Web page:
Are conventions even real? In the best of times, they are just coronations or pageants, filled with balloons and confetti and people who have already made up their mind. But in the time of the coronavirus pandemic, when you have to peel back all the props, all that matters is message.

Tonight and tomorrow, millions will stream online — some looking for a hat-tip to their particular cause while others, perhaps more urgently, will strain their ears to hear the new, big theme they hope will carry them to victory in just over 70 days.

Spoiler alert: it needs to be more than “I’m not Trump.”

Four years ago, both parties went into their conventions fearful of insurrection. Hillary Clinton cinched her party’s nomination through, what some nefariously released emails showed to be, heavy arm-twisting. Meanwhile, Donald Trump hired Paul Manafort to be his campaign chief precisely because he was known to make sure conventions ran smoothly. Ken Cuccinelli’s floor fight ended up amounting to nothing, and where is Ken these days?

Tonight and tomorrow matter not for pomp and circumstance, nor for loyalty enforcement, but because they offer Joe Biden and his new running mate Kamala Harris their first chance to make their case for how they would improve the lives of people in a shaken nation.

Based on the lineup of speakers, Democrats are trying to project the image of a broad and diverse unity. From Bernie Sanders to John Kasich, a Republican, the lineup will set the stage. In Reagan’s time, it was the Republicans who were, as Lee Atwater put it then, a “big tent.” Kasich, who as Ohio governor in 2016 declined to attend the Republicans’ Cleveland convention, is likely to deliver a blistering attack on what the GOP has become.

Kumbaya is an old, outdated convention tune. To shift attention away from how little the gathering aspect of the event matters this time, a sharper, more empowering theme is required. There are three components of this: we get it, we have a plan and — with you — we win.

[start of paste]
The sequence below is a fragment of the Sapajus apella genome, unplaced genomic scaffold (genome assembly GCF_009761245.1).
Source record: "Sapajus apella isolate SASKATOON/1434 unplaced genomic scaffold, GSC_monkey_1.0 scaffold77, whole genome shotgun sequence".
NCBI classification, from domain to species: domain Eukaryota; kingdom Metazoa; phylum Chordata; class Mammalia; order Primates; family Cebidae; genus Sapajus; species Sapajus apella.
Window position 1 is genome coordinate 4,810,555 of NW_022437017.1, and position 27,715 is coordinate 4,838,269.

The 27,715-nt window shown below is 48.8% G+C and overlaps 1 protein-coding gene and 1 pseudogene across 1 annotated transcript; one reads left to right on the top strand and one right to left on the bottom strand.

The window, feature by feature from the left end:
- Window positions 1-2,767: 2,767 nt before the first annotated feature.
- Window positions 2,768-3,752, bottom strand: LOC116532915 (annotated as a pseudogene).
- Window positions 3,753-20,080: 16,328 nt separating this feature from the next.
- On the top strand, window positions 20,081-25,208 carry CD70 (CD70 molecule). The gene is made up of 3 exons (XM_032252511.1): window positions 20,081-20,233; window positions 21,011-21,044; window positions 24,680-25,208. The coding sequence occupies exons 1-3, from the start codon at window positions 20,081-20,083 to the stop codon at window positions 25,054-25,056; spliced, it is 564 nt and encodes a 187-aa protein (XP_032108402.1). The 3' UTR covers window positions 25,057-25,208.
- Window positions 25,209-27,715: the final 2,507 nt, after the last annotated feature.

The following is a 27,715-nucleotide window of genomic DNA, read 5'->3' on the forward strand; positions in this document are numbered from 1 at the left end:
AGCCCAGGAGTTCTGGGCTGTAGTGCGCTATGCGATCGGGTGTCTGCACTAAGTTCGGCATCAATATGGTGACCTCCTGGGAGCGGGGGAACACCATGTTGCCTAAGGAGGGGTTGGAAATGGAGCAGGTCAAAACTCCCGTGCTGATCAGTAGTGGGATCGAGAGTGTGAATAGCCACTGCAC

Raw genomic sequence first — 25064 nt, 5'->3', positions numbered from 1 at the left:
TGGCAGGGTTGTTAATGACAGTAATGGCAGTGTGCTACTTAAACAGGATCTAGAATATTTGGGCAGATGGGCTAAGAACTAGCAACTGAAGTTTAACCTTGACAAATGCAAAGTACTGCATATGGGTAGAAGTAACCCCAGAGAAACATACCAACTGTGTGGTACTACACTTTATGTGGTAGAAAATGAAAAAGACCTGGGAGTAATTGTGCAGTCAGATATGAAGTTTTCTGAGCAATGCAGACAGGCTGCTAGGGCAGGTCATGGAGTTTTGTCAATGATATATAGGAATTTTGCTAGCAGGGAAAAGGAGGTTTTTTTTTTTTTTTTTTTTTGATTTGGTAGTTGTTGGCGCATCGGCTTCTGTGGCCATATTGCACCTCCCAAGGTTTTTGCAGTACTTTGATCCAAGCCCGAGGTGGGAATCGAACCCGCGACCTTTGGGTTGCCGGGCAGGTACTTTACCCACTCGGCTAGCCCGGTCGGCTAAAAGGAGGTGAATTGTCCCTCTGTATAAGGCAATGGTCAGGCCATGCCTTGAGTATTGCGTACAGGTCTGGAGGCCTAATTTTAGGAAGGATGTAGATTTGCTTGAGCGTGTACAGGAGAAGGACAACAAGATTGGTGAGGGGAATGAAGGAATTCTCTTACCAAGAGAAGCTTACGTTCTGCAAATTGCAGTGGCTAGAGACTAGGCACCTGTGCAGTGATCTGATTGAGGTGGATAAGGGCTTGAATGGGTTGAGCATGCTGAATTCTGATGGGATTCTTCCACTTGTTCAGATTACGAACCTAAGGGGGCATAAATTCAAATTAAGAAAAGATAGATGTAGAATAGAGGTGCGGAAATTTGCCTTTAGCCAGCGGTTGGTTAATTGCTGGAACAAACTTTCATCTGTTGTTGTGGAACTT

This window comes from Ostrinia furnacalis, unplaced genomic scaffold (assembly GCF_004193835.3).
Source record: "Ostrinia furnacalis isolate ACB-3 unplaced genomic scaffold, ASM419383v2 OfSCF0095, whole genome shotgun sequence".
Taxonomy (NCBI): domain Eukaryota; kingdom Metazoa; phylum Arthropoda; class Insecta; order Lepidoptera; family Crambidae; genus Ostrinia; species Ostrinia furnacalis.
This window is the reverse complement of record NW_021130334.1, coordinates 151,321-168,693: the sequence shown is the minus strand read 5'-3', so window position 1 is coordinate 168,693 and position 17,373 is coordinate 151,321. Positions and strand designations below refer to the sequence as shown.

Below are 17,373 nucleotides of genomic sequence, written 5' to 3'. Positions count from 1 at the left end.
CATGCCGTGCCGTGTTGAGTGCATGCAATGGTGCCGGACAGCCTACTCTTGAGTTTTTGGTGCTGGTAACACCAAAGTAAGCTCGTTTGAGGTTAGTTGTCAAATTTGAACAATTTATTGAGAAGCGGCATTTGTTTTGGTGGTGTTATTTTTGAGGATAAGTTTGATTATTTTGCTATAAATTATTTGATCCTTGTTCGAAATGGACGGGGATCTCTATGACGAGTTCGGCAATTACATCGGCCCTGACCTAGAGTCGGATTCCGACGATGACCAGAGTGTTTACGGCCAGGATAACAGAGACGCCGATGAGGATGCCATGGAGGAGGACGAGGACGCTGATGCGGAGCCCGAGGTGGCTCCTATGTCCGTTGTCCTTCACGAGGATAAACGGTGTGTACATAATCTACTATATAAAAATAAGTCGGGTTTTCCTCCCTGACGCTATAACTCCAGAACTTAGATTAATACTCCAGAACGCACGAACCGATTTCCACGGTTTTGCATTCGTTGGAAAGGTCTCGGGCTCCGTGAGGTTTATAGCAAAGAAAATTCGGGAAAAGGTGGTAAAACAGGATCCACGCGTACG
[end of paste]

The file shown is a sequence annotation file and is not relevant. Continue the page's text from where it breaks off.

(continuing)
If the urgency was somehow lost on any of the planners of the theoretically Milwaukee-based events, CNN released a poll last night indicating that Trump has eaten into Biden’s once double-digit lead and the two are now closer than they’ve ever been in a head-to-head match up. More troubling still for Democrats, the RealClearPolitics battleground map now shows Arizona, Florida, Pennsylvania, Michigan and Wisconsin all to be toss-ups.

The Democratic strategists who prevailed over the last several years are likely doubling down on their belief that this is the moment to really indict Trump and send a fire and brimstone message about what will happen not only to him, but to his collaborators, too.

Unsuccessful presidential candidate Eric Swalwell recently floated the idea of a Presidential Crimes Commission, which is heady stuff for those who have been frustrated with every previous attempt to slay Trump in office. But politically, it is malpractice. It sends the message to Trump supporters that, on the heels of a Biden win, we’re coming for you. That is the wrong kind of motivating for a side that’s serious about winning.

Thankfully, Swalwell won’t be speaking, but his fellow, former California prosecutor Harris is on the ticket, so perhaps he doesn’t have to.

The clearer minds, those who chose Milwaukee as the theoretical setting, know that Democrats failed to sway many of their own in 2016, notably in Wisconsin. By producing a candidate who could not connect with working families, they sent the message that media elites and the Morning Joe matter more than the Average Joe. For them, and arguably the country as a whole, the result was disastrous.

Outrage, vengeance, imperiled democracy, sneaky Russians and stupid Trump supporters are all topics the Democrats would be wise to avoid over the next couple of days. We’ve heard all these things over the last three years, and despite that, the candidates are — if CNN is to be believed — neck and neck.

In contrast, it would be refreshing to hear a combination of a little humility and a credible plan for moving America forward, beyond corona-stagnation to a new normal that creates jobs for the better angels of our nature. Perhaps that’s too much to hope for in a time of patent negativity. But as I listen for something different, I would be pleased to be surprised.